Study: Arctic Sea Summers Could be Ice-Free by Early 2030s
With the ongoing debate on the pace of Arctic Sea melting, a new study released this week is shedding some new light that we could be staring at ice-free summers in the Arctic, earlier than estimated. According to the recent sixth assessment report of the IPCC (Intergovernmental Panel on Climate Change), the Arctic was projected to be practically ice-free starting September of 2050, under intermediate and high-greenhouse gas emissions scenarios. Based on observed trends for the past 41 years, the strongest melting happen during September- October.
However, the new study, published in the Nature Communications Journal, claims that the IPCC models could have underestimated the rate of Arctic sea ice decline. Through re-evaluating the models’ datasets, the study projects ice-free Septembers could begin by 2030s to 2040, adjusting IPCC’s estimate by over a decade. Further, this revised Arctic Sea ice area (SIA) decline would proceed even in a low-emissions scenario.
“We are basically saying it has become too late to save the Arctic summer sea ice. There’s nothing really we can do about this complete loss anymore, because we have been waiting for too long,” commented Dirk Notz, an Oceanographer at the University of Hamburg and one of the study’s five authors.
The study emphasizes the profound impacts of greenhouse gas emissions on the Arctic and demonstrates the need to plan and adapt to a seasonally ice-free Arctic in the near future.
For the last four decades, the warming of the Arctic has been reported to be much faster than the rest of the world, a phenomenon known as Arctic amplification. Unfortunately, the impact of Arctic sea ice loss affects human society and ecosystems both within and outside the Arctic.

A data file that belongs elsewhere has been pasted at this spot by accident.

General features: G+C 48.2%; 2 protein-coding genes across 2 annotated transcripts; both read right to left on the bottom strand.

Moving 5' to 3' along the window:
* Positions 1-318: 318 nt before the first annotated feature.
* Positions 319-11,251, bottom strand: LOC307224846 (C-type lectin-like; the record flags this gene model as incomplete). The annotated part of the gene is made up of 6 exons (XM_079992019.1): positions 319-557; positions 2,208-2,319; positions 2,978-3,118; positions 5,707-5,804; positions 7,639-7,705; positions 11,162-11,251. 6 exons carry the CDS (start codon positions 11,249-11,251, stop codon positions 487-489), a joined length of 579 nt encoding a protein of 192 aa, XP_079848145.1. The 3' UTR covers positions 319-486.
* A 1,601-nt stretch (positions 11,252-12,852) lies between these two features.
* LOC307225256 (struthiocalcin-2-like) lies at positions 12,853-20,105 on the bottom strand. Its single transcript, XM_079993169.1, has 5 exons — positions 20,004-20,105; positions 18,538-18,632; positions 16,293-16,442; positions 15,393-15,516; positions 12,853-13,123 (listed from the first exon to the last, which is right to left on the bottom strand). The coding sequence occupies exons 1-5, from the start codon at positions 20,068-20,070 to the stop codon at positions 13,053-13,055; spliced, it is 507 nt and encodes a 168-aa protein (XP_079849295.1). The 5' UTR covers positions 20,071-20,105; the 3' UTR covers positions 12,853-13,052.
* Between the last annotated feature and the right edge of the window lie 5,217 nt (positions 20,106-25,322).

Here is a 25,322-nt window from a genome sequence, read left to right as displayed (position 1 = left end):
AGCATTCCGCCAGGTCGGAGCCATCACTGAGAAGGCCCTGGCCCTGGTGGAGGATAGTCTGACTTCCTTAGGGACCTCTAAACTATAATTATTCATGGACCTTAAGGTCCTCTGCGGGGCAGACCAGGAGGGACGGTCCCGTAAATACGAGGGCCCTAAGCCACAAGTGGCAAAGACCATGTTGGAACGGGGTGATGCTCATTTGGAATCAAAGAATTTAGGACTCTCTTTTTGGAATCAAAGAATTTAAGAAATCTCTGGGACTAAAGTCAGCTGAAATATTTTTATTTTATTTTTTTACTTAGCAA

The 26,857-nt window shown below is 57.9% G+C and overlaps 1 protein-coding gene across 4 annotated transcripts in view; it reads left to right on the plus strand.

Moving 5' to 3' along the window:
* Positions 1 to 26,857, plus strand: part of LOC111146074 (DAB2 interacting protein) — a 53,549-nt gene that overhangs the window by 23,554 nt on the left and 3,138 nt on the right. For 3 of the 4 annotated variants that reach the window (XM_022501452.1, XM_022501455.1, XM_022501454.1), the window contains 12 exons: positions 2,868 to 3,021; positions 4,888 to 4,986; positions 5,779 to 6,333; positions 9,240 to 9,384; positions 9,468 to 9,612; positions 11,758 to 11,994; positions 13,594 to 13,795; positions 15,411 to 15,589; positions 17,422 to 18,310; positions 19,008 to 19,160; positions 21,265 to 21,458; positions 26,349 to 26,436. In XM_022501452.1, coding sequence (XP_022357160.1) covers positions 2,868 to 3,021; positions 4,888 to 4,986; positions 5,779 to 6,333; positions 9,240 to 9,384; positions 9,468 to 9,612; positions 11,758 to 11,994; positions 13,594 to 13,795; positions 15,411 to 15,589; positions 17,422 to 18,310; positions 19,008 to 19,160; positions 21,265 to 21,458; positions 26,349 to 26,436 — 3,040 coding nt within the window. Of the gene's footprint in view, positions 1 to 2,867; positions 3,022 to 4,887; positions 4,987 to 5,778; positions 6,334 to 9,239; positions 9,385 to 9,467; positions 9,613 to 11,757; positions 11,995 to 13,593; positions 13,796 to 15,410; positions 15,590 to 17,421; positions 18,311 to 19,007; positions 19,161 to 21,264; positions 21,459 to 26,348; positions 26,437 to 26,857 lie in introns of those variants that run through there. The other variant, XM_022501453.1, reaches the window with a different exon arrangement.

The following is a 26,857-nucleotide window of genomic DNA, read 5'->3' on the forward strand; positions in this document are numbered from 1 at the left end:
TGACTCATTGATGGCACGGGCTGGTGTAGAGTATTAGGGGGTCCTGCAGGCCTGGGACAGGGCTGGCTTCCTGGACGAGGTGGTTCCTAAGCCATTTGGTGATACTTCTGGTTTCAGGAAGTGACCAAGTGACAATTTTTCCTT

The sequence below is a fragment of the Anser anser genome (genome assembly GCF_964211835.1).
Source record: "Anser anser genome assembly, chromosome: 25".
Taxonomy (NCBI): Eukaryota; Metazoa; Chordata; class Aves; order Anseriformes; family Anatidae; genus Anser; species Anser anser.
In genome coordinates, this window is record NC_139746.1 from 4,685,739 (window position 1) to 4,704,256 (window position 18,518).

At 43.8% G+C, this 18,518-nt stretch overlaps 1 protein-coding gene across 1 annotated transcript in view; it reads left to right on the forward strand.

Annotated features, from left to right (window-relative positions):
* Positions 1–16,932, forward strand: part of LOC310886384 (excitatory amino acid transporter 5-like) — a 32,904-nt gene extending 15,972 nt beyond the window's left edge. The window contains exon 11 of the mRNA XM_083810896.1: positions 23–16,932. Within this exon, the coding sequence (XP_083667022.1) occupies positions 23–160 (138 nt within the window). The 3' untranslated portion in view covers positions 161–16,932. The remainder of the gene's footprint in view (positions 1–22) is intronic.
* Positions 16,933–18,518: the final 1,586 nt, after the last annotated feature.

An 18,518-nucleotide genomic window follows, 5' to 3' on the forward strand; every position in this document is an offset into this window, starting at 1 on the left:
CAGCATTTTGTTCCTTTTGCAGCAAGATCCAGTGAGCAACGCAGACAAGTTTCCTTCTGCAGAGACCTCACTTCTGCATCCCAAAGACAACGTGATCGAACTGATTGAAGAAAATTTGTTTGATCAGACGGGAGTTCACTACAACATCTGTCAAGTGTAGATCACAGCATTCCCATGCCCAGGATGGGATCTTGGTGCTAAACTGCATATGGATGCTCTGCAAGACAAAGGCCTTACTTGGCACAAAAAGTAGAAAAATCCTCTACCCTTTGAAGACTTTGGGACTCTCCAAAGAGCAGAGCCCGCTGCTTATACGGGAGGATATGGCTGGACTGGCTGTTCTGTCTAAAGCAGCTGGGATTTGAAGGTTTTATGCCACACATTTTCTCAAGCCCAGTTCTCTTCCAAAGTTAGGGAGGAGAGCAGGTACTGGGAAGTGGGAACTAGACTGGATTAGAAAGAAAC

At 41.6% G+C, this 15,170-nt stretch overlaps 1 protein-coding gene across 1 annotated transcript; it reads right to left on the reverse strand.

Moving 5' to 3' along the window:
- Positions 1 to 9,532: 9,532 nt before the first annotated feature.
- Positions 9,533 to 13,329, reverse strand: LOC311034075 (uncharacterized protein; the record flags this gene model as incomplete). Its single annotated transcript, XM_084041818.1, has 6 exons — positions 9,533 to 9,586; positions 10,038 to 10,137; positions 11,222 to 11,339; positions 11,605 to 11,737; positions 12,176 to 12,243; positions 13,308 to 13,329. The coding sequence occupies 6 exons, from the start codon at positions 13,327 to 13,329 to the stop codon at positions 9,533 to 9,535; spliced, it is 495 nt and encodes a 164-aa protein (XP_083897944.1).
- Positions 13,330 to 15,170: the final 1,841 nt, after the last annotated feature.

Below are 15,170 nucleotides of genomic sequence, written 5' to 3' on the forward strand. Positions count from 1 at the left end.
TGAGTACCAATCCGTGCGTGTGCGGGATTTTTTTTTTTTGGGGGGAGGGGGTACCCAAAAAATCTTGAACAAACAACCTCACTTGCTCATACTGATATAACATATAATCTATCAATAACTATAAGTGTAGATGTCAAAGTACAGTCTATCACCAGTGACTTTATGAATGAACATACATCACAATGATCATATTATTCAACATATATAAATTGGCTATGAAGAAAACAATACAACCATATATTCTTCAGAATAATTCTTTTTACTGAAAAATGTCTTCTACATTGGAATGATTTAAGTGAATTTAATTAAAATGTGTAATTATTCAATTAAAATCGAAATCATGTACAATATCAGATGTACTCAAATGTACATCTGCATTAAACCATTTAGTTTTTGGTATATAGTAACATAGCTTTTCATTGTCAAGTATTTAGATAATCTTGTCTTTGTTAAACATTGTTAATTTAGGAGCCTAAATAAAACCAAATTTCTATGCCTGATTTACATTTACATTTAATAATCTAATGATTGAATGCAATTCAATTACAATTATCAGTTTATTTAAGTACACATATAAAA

Loss of ice in this critical region will open the Arctic Ocean, leading it to absorb - rather than reflect - heat, causing global heating to escalate. This would upend the planet’s climate system, amplifying weather events such as El Nino and La Nina, associated with drought and flood emergencies.
A recent study by Australia’s Commonwealth Scientific and Industrial Research Organization (CSIRO), found that loss of permafrost ice, especially in the Antarctic, could slow some of the world’s most significant ocean currents. Typically, deep ocean circulation helps in nutrient cycling and replenishing oxygen in global oceans.
Meanwhile, Arctic Sea ice loss will open this pristine region to activities such as shipping. Russia is currently preparing to begin year-round voyages in the Arctic, along the Northern Sea Route (NSR). While the idea might look attractive from a commercial perspective, climate campaigners have warned it will exacerbate climate impacts. Shipping is still burning fossil fuels and an increase of vessels operating in the Arctic would introduce additional emissions in the region the scientists warn.
The opinions expressed herein are the author's and not necessarily those of The Maritime Executive.